Spouse Grief Counselor Portsmouth VA

Are men really more fragile than women? Apparently so. Women have better survival rates at all ages and for all difficulties.

Dr. Eva Sloan
Center for Personal Growth & Change, PLLC
(757) 227-3072
6350 Center Drive, Ste. 110, Bldg 5
Norfolk, VA
Credentials
Credentials: ACSW, LCSW, RN, DD
Licensed in Virginia
35 Years of Experience
Problems Served
Anxiety/Panic Disorders, Behavioral Problems, Bipolar Disorders, Couple or Marital Issues, Depression, Domestic Violence, Family Dysfunction, Grief/Loss, Interpersonal Relationships, Parenting Issues, Phobias, Psychoses/Major Mental Illness, Stress, Trauma
Populations Served
Gay/Lesbian/Bisexual
Membership Organizations
HelpPro.com
Age Groups Served
Adolescents (13-17), Young Adults (18-25), Adults (26-59)

Data Provided by:
Mrs. Rita Davis
Rita L Davis
(757) 306-4232
641 Lynnhaven Pkwy Suite 204
Virginia Beach, VA
Credentials
Credentials: LCSW
Licensed in Virginia
23 Years of Experience
Problems Served
Anxiety/Panic Disorders, Behavioral Problems, Career/Employment Concerns, Couple or Marital Issues, Depression, Domestic Violence, Family Dysfunction, Grief/Loss, Interpersonal Relationships, Parenting Issues, Spiritual/Religious Concerns, Stress, Trauma/P
Populations Served
ACOA (Adult Children of Alcoholics), Children of Divorce, Military/Veterans, Caregivers, Grandparents, Obese or Overweight
Membership Organizations
HelpPro.com
Age Groups Served
Young Adults (18-25), Adults (26-59), Seniors (60 +)

Data Provided by:
Deborah Leecy
(757) 622-7017
Norfolk, VA
Practice Areas
Clinical Mental Health, Couples & Family, Sexual Abuse Recovery, Depression/Grief/Chronically or Terminally Ill, Mental Health/Agency Counseling
Certifications
National Certified Counselor

Maralyn Kay Akerson
Norfolk, VA
Practice Areas
Career Development, Counselor Education, Eating Disorders, Couples & Family, Depression/Grief/Chronically or Terminally Ill
Certifications
National Certified Counselor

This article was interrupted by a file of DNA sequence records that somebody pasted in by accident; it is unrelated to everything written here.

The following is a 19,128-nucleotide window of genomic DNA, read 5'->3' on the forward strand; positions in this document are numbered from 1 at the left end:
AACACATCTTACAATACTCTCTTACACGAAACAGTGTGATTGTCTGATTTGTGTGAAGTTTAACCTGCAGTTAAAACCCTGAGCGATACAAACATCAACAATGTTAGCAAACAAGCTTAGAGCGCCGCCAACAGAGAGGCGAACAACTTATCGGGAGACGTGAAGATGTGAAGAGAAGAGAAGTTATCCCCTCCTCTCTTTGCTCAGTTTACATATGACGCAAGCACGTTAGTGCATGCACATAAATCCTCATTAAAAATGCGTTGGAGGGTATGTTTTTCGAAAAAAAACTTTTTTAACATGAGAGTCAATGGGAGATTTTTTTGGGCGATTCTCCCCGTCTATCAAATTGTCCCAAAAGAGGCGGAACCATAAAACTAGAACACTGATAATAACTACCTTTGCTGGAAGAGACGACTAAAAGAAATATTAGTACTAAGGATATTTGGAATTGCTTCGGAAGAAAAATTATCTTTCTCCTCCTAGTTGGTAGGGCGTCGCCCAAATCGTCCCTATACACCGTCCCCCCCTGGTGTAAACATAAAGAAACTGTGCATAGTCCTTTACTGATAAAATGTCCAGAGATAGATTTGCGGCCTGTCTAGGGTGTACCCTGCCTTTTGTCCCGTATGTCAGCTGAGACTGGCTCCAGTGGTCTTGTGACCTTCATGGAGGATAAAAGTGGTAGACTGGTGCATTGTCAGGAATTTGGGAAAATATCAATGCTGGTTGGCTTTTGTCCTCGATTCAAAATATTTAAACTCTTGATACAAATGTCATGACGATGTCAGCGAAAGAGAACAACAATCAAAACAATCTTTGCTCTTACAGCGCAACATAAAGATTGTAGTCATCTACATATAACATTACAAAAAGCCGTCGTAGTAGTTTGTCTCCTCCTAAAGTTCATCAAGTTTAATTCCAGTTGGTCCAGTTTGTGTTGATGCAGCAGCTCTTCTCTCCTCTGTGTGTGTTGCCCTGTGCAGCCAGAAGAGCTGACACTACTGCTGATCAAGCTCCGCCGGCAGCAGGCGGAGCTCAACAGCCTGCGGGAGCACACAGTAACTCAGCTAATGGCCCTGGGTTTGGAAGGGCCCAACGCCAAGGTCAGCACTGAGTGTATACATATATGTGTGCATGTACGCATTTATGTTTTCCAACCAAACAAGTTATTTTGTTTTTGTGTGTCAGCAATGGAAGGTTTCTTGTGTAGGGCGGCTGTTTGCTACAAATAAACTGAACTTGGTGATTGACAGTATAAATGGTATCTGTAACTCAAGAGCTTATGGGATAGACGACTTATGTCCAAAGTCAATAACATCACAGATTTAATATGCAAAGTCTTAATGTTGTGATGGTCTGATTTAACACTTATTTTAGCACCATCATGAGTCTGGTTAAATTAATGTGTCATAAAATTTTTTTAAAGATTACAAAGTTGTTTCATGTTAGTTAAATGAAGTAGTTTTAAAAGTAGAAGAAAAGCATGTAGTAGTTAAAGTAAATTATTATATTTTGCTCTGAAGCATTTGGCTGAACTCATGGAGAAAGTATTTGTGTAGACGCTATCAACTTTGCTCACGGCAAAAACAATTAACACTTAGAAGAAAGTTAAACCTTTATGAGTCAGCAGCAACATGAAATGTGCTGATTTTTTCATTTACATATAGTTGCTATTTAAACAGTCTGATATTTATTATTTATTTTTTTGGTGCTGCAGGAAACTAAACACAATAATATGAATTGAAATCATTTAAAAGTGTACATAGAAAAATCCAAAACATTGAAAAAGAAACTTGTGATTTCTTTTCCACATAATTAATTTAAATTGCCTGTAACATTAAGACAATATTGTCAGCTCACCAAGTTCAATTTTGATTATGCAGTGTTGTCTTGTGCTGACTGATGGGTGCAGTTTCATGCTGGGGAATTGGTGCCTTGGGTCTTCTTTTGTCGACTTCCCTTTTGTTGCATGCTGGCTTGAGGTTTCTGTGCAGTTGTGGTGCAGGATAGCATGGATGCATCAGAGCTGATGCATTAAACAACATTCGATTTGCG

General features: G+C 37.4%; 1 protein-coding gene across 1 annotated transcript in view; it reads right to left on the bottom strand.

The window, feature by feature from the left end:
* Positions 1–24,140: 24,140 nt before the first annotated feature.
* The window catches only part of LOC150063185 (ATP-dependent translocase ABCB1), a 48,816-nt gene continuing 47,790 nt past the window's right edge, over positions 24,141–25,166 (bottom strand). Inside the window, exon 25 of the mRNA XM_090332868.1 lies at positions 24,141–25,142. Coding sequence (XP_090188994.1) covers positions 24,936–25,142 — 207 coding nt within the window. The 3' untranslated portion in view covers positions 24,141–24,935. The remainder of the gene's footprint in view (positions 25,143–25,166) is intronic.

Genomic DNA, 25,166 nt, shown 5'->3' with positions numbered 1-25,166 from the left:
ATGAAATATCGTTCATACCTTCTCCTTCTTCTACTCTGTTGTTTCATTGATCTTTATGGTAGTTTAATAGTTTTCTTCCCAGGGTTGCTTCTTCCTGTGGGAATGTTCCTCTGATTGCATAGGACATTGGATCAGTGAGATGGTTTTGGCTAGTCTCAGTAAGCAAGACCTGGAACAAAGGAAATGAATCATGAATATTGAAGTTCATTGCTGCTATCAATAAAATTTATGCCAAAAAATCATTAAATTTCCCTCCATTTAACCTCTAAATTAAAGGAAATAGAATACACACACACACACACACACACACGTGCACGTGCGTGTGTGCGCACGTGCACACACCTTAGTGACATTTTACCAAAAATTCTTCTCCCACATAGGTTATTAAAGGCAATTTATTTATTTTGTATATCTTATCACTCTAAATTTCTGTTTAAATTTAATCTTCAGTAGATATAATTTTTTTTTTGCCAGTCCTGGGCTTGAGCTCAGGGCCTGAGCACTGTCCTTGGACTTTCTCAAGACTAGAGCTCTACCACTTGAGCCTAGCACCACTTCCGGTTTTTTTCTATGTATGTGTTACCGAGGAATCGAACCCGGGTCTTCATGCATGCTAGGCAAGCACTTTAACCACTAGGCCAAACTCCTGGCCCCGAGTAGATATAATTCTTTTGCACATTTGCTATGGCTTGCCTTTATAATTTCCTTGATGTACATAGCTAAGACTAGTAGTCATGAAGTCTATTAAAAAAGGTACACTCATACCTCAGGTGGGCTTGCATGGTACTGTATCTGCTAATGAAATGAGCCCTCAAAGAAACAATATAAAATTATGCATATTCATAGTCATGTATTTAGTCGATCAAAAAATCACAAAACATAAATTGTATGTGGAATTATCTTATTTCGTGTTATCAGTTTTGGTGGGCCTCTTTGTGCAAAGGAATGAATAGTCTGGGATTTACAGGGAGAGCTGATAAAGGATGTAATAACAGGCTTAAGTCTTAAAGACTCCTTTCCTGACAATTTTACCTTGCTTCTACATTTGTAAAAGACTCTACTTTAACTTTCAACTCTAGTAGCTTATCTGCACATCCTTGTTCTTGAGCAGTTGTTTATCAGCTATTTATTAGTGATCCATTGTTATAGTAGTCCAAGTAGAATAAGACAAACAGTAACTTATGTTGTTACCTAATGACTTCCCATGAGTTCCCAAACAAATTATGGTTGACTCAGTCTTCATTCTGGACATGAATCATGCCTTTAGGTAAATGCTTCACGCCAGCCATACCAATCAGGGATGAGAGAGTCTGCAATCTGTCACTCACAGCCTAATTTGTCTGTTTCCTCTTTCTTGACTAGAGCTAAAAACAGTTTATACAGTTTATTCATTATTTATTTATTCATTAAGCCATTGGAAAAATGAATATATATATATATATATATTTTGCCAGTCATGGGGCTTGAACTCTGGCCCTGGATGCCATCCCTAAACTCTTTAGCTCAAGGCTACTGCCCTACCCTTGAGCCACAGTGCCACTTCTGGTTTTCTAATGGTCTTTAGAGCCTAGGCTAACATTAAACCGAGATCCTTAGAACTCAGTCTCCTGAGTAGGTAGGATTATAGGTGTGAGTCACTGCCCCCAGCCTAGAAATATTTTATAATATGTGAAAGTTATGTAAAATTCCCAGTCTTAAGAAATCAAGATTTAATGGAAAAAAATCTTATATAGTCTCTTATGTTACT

Dingman, Janet S. LPC
(757) 587-4744
7400 Granby Street
Norfolk, VA
 
Mr. John Paradiso
Tidewater Psychotherapy Services
(757) 497-3670
256 North Witchduck Rd. Suite G
Virginia Beach, VA
Credentials
Credentials: LCSW
Licensed in Virginia
18 Years of Experience
Problems Served
Attention Deficit (Hyperactivity) Disorder, Behavioral Problems, Family Dysfunction, Parenting Issues
Populations Served
Children of Divorce, Step Families, Gifted
Membership Organizations
HelpPro.com
Age Groups Served
Adolescents (13-17), Young Adults (18-25), Adults (26-59)

Data Provided by:
Nicole Sirko
(757) 498-4357
Portsmouth, VA
Practice Areas
Childhood & Adolescence, Clinical Mental Health, Couples & Family, Mental Health/Agency Counseling, Supervision
Certifications
National Certified Counselor

James L. Hutton, III, Pastoral Counselor
(757) 617-0582
201 St. Paul''s Blvd,
Norfolk, VA
Specialties
Anxiety or Fears,Child or Adolescent Issues,Depression,Dissociative Disorders,Gay Lesbian Issues,Infertility or Adoption,Loss or Grief,Personality Disorders,Relationship Issues,Trauma and PTSD
Gender
Male
Education
B.A. UNC-Chapel HillM.Div Duke Divinity SchoolWilliam and Mary Counselling program (partial)Pastoral Counseling, Tidewater Counselling Services, attained level of FellowPhiladelphia Seminar, jungian studies
Insurance
No
Membership Organizations
Individual

Holly Tracy
(757) 348-0940
Norfolk, VA
Practice Areas
Childhood & Adolescence, Couples & Family, Disaster Counseling